In­dia-Pak­istan, al­ways on the edge

SP's MAI - - FROM THE EDITOR’S DESK - Jayant Baran­wal Pub­lisher & Edi­tor-in-Chief

Since the par­ti­tion, the re­la­tion­ship be­tween In­dia and Pak­istan has al­ways re­mained on the edge and will con­tinue to be so, de­spite ef­forts by ‘sane’ lead­er­ship on ei­ther side. Fringe el­e­ments, dom­i­nant mil­i­tary lead­er­ship, geopo­lit­i­cal con­sid­er­a­tions, etc, are go­ing to con­tinue to dic­tate the course of the re­la­tion­ship.

There have been many con­claves, many bi­lat­eral meet­ings, many di­a­logues be­tween the two but none have been con­clu­sive in end­ing the im­broglio. The con­tentious is­sue in the val­ley, cross-bor­der ter­ror­ism, etc, are thorny is­sues and the two coun­tries hold their ground. In this is­sue we look at the lat­est For­eign Sec­re­tary level talks, away from me­dia glare, re­mained dead­locked. Ran­jeet Ku­mar writes that the on-off In­dia-Pak­istan talks at var­i­ous lev­els in re­cent years af­ter the 26/11 Mum­bai at­tacks have been like tak­ing one step for­ward and then two steps back­wards.

The spokesman of the Min­istry of Ex­ter­nal Af­fairs Vikas Swarup stated that the Sec­re­taries ex­changed ideas on how to take the re­la­tion­ship for­ward. “It was not a meet­ing to fi­nalise the modal­i­ties of the com­pre­hen­sive bi­lat­eral dia­logue. Ideas were ex­changed on how to take the re­la­tion­ship for­ward in­clud­ing on the log­i­cal fol­lowup to the visit of the Pak­istan Joint In­ves­ti­ga­tion Team and the on­go­ing in­ves­ti­ga­tion into the at­tack on the Pathankot air­base. Both sides will re­flect on those ideas. A re­la­tion­ship goes for­ward through such ex­changes and let us re­main hope­ful.”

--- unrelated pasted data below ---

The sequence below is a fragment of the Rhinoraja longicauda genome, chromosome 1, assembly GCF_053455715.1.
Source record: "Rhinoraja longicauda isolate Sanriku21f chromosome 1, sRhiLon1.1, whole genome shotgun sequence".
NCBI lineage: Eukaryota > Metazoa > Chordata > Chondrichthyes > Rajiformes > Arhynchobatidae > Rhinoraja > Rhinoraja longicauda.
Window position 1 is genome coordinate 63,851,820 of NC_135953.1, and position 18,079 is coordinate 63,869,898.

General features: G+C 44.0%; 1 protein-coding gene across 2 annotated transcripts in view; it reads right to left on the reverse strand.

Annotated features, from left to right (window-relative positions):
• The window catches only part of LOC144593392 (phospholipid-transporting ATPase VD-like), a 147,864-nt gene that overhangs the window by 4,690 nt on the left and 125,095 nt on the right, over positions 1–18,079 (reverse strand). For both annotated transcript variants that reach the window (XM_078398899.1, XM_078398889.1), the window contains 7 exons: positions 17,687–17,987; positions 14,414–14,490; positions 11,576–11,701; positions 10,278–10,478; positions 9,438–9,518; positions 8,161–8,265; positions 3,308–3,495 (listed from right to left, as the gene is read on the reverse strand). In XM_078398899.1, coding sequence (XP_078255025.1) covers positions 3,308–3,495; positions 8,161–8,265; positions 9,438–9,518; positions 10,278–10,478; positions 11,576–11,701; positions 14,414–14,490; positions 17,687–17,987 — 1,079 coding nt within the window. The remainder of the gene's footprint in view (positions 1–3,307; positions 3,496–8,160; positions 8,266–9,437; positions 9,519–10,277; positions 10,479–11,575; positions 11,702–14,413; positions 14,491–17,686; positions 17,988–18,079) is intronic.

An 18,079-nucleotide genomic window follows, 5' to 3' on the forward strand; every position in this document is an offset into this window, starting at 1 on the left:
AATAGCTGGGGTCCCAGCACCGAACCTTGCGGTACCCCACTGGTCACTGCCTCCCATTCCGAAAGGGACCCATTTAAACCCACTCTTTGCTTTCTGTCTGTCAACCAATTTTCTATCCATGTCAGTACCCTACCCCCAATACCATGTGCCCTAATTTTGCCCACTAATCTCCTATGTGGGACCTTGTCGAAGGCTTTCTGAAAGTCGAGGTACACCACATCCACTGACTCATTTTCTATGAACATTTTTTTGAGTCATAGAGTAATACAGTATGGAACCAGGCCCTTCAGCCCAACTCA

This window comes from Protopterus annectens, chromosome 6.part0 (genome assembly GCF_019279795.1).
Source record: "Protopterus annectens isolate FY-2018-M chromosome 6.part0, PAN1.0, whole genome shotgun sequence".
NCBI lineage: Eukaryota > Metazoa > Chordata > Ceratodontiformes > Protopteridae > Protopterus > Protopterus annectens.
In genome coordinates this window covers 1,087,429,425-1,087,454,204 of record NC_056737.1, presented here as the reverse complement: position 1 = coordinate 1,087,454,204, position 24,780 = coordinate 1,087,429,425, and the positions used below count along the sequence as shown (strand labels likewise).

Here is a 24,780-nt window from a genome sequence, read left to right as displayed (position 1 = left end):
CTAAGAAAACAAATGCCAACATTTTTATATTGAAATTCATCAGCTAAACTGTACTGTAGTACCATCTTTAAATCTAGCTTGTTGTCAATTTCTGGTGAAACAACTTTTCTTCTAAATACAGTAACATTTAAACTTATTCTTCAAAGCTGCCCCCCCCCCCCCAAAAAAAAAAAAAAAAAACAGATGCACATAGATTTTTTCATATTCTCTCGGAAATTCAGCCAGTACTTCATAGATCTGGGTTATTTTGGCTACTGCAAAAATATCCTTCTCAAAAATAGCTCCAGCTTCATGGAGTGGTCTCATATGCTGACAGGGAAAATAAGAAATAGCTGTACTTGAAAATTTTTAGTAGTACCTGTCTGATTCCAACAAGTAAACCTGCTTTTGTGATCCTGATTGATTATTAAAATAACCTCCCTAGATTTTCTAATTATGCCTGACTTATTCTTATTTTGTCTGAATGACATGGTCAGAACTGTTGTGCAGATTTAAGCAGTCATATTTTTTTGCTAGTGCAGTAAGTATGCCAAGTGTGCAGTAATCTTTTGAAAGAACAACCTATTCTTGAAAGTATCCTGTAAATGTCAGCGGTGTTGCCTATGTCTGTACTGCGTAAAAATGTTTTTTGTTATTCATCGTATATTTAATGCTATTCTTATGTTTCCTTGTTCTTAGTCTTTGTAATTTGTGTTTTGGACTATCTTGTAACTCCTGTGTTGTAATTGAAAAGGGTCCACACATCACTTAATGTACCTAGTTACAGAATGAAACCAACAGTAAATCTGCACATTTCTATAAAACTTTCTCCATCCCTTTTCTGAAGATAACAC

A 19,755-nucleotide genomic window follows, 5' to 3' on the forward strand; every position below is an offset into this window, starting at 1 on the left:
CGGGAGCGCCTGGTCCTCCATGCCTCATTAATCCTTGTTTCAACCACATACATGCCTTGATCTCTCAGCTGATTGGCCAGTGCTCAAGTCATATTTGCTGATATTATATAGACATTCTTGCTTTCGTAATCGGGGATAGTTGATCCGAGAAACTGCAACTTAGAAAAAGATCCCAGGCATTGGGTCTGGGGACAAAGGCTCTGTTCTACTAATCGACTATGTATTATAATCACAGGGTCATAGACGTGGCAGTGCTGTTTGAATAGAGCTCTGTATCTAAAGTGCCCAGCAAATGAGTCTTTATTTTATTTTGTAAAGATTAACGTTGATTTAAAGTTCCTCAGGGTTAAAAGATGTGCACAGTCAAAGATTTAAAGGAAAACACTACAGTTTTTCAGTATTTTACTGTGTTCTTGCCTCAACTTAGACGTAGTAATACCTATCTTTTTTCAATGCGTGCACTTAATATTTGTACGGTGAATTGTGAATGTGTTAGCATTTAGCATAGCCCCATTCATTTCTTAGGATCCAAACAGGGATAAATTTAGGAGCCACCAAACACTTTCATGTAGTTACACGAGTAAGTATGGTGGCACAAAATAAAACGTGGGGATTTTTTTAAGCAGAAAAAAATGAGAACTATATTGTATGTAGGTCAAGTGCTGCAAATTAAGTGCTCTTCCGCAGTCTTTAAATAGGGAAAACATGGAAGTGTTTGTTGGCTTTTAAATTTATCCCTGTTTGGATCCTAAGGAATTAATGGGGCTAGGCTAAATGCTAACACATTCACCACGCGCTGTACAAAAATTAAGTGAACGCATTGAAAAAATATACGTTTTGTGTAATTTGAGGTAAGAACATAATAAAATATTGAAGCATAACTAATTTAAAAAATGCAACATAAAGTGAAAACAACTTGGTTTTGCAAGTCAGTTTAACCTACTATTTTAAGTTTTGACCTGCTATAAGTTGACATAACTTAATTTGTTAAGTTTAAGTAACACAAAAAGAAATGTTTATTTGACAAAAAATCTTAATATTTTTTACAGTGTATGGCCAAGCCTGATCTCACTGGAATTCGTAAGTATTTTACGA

Be­sides Pak­istan, In­dia has to con­tend with China which has its own agenda in the re­gion. Trust-deficit con­tin­ues on both the fronts for In­dia. It is in­ter­est­ing to note that Gen­eral Chang Wan­quan told In­dia’s De­fence Min­is­ter Manohar Par­rikar dur­ing his visit to China re­cently: “Hope your visit im­proves strate­gic mu­tual trust be­tween the two armed forces”. The dis­cus­sions cov­ered bi­lat­eral ties with Par­rikar press­ing the Chi­nese mil­i­tary lead­er­ship for bor­der trans­gres­sions stress­ing the need to re­sume the process of clar­i­fy­ing the line of ac­tual con­trol (LAC) and In­dia’s dis­plea­sure at China block­ing the list­ing of JeM chief Ma­sood Azhar at the UN. Lt Gen­eral P.C. Ka­toch (Retd) analy­ses the visit and its im­port on the re­la­tion­ship.

With such neigh­bours, it is but nat­u­ral for In­dia to step up its pro­gramme of mod­erni­sa­tion of armed forces, though it has been a bit tardy. The for­mer Air Chief Fali H. Ma­jor has wel­comed the de­ci­sion to speed up ac­qui­si­tion of the Rafale deal and has said that it would make im­mense sense if the Rafale num­bers are in­cre­men­tally in­creased to form at least five squadrons (80 air­craft) for the ease of main­te­nance, train­ing and lo­gis­tics that is re­quired to main­tain a front line state-of-the-art air­craft such as Rafale. Also, given the size and ex­panse of our coun­try and the airspace that needs to be con­trolled, de­fended even dur­ing peace­time and ‘dom­i­nated’ in times of war/con­flict, the num­ber of air­craft do mat­ter.

In this is­sue, we have anal­y­sis on the De­fence Pro­cure­ment Pro­ce­dure; a re­port on the suc­cess­ful launch of the In­dian Space Re­search Or­gan­i­sa­tion’s (ISRO) PSLV-C33 ve­hi­cle plac­ing the satel­lite IRNSS-1G in or­bit, a sig­nif­i­cant mile­stone in the ‘In­dian Re­gional Satel­lite Sys­tem’; and in­for­ma­tion on air­craft which can be used in fire­fight­ing in the back­ground of the rag­ing fire in Ut­tarak­hand, among other sub­jects of top­i­cal in­ter­est.

Happy read­ing!

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